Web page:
Sunday, March 30, 2014

Volume 9, Number 3: An Open Letter to Dean Foods

To: Dean Foods Customer Service Dept.
From: Mark Rabinowitz
Subject: Melody Farms
Date: March 30, 2014

To whom it may concern:

What, exactly, did you do to Melody Farms?

Melody Farms was a Michigan-owned company for 60 years before Dean Foods bought it four years ago.  I remember them from my childhood and thus considered it to be a brand I trusted for dairy products, especially milk and ice cream.

Yesterday, I came across a special at a local grocery store for Melody Farms’ “frozen dairy dessert” for $1.25 for a 1.75-quart container.  I decided that even though “frozen dairy dessert” is not the same as “ice cream,” I’ve bought products from other companies that had to be called “frozen dairy desserts” because they did not qualify as “ice cream,” and didn’t have any serious issues with them.  Furthermore, Melody Farms, as I’ve said, is a brand I remember favorably from my childhood, so I felt that I couldn’t go wrong.

I couldn’t have been more wrong.  What I had was almost tasteless with no creamy texture.  As a matter of fact, the “cookies & cream” variety had much more of a gritty texture.

I wondered just what I had bought, at which point I did something I should have done way back at the store, which was read the ingredients.

First ingredient: Not milk. WATER.

I was shocked.  Last time I checked, water was never a dairy product, and never will be.

I realize that Dean Foods owns a number of different ice cream brands here in Michigan—Dean’s, Country Fresh, Stroh’s, and Sanders as well as Melody Farms.  Having worked in market research in the past, I imagine that after acquiring Stroh’s, Sanders and Melody Farms, your marketing executives wanted to position each brand differently, and perhaps those executives decided that Melody Farms should be the brand for cheaper “frozen dairy desserts”.  Even if my suppositions are wrong, at least they make sense.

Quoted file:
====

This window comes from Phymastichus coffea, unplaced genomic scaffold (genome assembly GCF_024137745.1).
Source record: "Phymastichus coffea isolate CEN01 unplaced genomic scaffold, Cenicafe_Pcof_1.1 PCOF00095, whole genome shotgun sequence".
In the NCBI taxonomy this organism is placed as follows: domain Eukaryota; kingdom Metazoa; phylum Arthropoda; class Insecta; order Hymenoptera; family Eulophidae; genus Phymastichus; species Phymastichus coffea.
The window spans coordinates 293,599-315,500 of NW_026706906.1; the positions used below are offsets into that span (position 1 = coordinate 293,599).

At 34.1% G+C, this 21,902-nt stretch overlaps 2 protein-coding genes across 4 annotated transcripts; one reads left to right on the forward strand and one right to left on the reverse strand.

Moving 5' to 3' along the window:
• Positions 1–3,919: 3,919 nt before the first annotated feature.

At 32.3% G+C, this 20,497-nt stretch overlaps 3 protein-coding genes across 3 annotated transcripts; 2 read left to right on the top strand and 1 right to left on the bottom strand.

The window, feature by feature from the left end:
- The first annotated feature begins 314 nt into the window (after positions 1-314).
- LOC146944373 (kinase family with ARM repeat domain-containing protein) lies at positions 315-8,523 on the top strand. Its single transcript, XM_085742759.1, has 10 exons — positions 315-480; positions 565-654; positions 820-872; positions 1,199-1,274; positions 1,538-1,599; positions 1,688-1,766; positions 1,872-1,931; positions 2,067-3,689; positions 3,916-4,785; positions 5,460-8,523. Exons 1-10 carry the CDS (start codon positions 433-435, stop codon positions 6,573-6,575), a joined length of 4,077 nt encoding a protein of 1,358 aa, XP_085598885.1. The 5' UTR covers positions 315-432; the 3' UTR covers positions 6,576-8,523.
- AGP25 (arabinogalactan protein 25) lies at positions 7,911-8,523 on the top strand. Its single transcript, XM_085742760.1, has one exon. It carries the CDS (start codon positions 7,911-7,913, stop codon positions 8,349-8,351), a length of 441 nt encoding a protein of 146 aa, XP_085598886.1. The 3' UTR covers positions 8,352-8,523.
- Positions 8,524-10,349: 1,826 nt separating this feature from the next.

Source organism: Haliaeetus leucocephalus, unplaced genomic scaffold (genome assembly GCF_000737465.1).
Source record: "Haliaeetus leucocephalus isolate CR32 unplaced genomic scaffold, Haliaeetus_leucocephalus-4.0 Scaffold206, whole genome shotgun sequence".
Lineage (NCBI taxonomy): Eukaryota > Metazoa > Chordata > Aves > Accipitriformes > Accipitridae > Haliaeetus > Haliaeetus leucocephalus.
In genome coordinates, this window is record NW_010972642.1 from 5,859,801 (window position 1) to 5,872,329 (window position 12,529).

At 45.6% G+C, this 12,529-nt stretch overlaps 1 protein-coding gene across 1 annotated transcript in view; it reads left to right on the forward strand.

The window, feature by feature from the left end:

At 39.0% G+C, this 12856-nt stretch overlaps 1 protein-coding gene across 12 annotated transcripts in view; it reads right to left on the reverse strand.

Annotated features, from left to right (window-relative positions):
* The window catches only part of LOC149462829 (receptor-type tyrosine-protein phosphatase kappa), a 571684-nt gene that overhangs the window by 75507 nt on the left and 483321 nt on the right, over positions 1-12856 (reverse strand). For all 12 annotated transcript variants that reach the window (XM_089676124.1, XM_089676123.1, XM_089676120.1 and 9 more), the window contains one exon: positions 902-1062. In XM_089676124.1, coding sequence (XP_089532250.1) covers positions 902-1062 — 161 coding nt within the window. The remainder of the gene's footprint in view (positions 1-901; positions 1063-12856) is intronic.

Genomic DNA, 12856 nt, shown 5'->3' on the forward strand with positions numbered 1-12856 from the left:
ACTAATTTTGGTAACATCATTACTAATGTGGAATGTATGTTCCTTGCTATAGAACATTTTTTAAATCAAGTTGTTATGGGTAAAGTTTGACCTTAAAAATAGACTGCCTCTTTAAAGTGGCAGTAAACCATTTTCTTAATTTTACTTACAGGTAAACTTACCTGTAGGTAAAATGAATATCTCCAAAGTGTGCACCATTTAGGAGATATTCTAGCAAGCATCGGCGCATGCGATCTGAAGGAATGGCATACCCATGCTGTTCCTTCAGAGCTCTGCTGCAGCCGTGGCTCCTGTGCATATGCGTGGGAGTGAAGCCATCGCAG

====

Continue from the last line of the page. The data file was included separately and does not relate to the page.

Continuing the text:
What I don’t get is what I had for dessert earlier today.  A “frozen dairy dessert” whose first ingredient is not a dairy product—that doesn’t make sense.  I would call that disappointing.

In closing, I want you to re-evaluate the recipes you are using for all Melody Farms “frozen dairy desserts”.  I would prefer that my last memory of Melody Farms be something better.  I understand that there will be a market for people who wish to save money by buying a “frozen dairy dessert” instead of a more expensive ice cream.  That does not give Dean Foods the right to serve anything that is extremely disrespectful to older Michigan consumers’ memories of—and trust in—Melody Farms products, and definitely not worthy of being called “frozen dairy desserts”.

Thank you in advance for your time and due consideration.

Sincerely,

Mark Rabinowitz

1 comment:

  1. Dean Foods just wrote me back. Their response:

    Thank you for your e-mail to alert us of the recent experience you had with Melody Farms® Ice Cream. Your complaint will be reported to our Quality Assurance Department.

    That's wonderful to hear that you have been a faithful consumer for years but, we are sorry to hear that our frozen dairy dessert did not meet your expectations. Our goal is to produce food products of the highest quality, and everyone here at Dean Foods® shares in that passion. Incidents like the one you reported are rare, but we take our commitment to consumers seriously, and we do apologize for the inconvenience.

    We would like to reimburse you for your purchase, so please email us your mailing address. Also, please send us the Universal Product Code (UPC), and the date codes that are printed on the container. This information is vital to properly document any issues that are encountered with our products and also to issue the appropriate reimbursement. Thank you in advance. We look forward to hearing from you.

    Again, thank you for contacting us, and we hope our products will better meet your expectations in the future.

    Sincerely,
    Jennifer Martinez
    Consumer Response Representative

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